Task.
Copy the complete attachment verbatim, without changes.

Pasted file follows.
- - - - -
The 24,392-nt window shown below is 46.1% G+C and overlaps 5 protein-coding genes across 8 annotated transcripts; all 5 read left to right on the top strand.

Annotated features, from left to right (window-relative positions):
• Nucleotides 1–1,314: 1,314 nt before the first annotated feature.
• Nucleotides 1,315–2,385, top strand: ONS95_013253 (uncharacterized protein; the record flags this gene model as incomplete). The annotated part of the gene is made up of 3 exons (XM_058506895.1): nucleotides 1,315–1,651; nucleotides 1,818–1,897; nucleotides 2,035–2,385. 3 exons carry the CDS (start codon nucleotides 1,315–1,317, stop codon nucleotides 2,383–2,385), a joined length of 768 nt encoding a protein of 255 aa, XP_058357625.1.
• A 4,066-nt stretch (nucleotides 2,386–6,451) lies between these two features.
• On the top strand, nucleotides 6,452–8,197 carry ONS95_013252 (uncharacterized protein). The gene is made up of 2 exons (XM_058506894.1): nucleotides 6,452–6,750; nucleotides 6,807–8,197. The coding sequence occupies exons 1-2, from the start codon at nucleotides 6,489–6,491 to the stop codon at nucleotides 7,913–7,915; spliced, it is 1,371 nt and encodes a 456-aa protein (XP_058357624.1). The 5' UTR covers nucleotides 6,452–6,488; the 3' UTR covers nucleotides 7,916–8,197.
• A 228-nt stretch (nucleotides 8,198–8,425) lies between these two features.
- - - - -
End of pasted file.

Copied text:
The 24,392-nt window shown below is 46.1% G+C and overlaps 5 protein-coding genes across 8 annotated transcripts; all 5 read left to right on the top strand.

Annotated features, from left to right (window-relative positions):
• Nucleotides 1–1,314: 1,314 nt before the first annotated feature.
• Nucleotides 1,315–2,385, top strand: ONS95_013253 (uncharacterized protein; the record flags this gene model as incomplete). The annotated part of the gene is made up of 3 exons (XM_058506895.1): nucleotides 1,315–1,651; nucleotides 1,818–1,897; nucleotides 2,035–2,385. 3 exons carry the CDS (start codon nucleotides 1,315–1,317, stop codon nucleotides 2,383–2,385), a joined length of 768 nt encoding a protein of 255 aa, XP_058357625.1.
• A 4,066-nt stretch (nucleotides 2,386–6,451) lies between these two features.
• On the top strand, nucleotides 6,452–8,197 carry ONS95_013252 (uncharacterized protein). The gene is made up of 2 exons (XM_058506894.1): nucleotides 6,452–6,750; nucleotides 6,807–8,197. The coding sequence occupies exons 1-2, from the start codon at nucleotides 6,489–6,491 to the stop codon at nucleotides 7,913–7,915; spliced, it is 1,371 nt and encodes a 456-aa protein (XP_058357624.1). The 5' UTR covers nucleotides 6,452–6,488; the 3' UTR covers nucleotides 7,916–8,197.
• A 228-nt stretch (nucleotides 8,198–8,425) lies between these two features.